Hans Memling or Memlinc was born in the Middle Rhenish town of Seligenstadt. He is first recorded in Bruges in 1465, when he acquired citizenship. He was active in that city, working largely for the merchant class and resident foreign communities, until his death on 11 August 1494. His compositions and figure types show a debt to Rogier van der Weyden, and Vasari called him a disciple of Rogier. It has therefore been assumed that he worked in Van der Weyden's Brussels workshop in the years preceding that master's death in 1464. Memling's art shows little or no trace of his German heritage, but there is no documentary evidence to indicate whether he received his artistic training in Germany or Flanders or how old he was upon settling in Bruges. [Hand, John Oliver, and Martha Wolff. Early Netherlandish Painting. The Collections of the National Gallery of Art Systematic Catalogue. Washington, D.C., 1986: 184.]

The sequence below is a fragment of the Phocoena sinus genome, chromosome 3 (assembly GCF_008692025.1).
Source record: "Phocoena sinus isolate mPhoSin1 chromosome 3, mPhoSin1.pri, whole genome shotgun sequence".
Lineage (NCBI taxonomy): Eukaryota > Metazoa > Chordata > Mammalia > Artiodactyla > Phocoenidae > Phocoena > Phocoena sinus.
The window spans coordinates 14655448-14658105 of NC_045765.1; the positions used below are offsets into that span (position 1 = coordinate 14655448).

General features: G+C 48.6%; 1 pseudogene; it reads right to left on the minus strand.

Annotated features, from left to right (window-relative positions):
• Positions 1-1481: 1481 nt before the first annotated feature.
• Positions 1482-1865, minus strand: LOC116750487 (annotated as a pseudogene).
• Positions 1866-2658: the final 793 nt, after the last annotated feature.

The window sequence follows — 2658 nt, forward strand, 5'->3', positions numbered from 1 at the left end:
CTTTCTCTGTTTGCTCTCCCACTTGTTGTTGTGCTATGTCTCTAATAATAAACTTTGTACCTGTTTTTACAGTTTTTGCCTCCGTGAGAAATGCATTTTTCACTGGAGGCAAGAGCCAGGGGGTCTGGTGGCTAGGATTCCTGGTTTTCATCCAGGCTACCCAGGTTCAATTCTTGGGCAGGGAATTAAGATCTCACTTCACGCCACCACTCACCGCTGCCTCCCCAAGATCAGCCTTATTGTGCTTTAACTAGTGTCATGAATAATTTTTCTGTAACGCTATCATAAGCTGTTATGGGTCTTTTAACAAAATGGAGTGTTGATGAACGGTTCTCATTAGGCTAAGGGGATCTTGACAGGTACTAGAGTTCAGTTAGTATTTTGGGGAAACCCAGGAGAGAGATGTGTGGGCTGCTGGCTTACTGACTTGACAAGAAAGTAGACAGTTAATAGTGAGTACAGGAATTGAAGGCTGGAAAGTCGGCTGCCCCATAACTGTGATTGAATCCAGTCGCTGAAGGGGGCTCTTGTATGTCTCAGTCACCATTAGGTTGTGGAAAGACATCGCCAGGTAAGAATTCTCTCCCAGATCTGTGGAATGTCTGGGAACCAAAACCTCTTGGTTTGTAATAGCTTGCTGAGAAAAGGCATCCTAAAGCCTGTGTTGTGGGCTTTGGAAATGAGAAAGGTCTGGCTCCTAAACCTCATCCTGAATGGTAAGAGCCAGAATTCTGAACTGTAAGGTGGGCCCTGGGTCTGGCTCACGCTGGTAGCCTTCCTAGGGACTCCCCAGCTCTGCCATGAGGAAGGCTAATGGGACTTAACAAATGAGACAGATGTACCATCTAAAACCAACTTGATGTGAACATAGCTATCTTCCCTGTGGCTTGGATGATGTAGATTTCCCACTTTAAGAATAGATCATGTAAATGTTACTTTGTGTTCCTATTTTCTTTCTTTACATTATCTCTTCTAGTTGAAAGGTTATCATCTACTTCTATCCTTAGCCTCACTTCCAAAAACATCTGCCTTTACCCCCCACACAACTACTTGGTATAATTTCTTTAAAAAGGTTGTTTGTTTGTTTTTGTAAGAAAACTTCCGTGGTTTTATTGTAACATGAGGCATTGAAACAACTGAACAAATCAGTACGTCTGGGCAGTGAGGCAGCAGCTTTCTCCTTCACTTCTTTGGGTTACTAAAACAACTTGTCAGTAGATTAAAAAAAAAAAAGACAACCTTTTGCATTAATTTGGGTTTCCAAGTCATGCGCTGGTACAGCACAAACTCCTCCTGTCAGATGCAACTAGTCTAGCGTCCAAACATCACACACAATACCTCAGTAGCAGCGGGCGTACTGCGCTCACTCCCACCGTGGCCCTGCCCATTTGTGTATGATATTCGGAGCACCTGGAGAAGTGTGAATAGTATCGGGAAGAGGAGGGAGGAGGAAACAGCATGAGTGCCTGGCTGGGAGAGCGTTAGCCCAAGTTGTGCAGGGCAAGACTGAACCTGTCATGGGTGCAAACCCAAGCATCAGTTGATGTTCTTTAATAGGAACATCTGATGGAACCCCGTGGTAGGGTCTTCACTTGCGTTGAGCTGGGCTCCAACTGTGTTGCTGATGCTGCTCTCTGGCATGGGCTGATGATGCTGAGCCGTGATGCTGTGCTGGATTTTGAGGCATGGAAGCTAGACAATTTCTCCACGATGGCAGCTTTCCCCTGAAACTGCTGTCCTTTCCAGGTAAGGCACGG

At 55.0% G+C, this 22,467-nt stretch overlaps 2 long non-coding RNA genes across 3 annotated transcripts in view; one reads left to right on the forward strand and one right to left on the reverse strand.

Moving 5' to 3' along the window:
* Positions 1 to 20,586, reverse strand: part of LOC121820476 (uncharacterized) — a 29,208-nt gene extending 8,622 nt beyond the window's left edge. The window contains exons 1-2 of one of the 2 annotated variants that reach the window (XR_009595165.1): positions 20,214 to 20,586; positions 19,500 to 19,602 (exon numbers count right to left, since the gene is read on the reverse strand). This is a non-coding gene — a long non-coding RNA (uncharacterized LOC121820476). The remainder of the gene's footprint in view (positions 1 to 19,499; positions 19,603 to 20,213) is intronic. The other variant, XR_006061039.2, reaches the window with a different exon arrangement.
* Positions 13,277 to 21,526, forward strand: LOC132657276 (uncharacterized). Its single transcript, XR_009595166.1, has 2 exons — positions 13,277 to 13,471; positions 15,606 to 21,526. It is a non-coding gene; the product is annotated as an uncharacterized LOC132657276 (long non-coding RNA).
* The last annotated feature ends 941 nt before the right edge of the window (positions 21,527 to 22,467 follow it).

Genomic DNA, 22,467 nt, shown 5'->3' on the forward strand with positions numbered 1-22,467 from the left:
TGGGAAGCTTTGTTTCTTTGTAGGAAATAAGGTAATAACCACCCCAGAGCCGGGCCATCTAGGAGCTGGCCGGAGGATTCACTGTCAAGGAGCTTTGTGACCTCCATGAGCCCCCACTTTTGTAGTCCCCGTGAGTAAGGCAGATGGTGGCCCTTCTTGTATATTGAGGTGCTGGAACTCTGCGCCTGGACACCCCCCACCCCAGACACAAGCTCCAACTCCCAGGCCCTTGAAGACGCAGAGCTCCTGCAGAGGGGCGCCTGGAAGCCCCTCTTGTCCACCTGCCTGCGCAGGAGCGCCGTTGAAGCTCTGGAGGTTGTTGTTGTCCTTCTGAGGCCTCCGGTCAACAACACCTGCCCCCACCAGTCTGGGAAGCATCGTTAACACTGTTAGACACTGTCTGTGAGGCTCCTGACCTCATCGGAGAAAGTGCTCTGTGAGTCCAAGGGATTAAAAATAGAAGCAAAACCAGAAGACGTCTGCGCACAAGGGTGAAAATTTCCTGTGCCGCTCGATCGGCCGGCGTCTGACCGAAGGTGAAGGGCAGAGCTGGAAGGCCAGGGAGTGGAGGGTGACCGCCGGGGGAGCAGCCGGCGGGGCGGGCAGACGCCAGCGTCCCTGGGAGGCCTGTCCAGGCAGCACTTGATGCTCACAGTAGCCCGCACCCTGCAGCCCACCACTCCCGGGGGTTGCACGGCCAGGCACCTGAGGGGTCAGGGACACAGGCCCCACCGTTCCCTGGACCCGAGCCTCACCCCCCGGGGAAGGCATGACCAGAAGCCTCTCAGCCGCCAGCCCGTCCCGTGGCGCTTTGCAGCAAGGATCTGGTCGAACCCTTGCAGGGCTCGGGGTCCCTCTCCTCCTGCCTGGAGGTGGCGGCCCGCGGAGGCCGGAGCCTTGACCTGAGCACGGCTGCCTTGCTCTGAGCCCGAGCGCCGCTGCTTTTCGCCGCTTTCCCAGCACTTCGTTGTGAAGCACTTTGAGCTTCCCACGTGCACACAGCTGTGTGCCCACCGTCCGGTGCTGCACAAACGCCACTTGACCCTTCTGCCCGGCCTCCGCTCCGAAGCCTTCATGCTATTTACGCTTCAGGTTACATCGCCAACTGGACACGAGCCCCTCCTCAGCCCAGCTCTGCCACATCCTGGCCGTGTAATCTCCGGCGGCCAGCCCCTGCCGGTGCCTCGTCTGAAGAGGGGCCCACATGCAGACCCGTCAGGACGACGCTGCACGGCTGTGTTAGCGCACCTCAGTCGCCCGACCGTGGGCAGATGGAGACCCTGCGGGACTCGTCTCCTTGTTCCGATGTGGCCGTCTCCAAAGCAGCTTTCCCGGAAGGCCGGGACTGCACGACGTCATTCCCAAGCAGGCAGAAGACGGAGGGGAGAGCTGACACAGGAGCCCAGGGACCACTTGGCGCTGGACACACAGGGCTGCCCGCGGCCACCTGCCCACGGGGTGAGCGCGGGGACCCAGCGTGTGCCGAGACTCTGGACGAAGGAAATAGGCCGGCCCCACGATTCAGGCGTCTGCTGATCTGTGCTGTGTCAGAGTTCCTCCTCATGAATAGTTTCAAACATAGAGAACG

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Friedländer 1928, vol. 6 (vol. 6a, 1971).
McFarlane, K. B. Hans Memling. Edited by Edgar Wind. Oxford, 1971.
Hand, John Oliver and Martha Wolff. Early Netherlandish Painting. The Collections of the National Gallery of Art Systematic Catalogue. Washington, D.C., 1986: 184.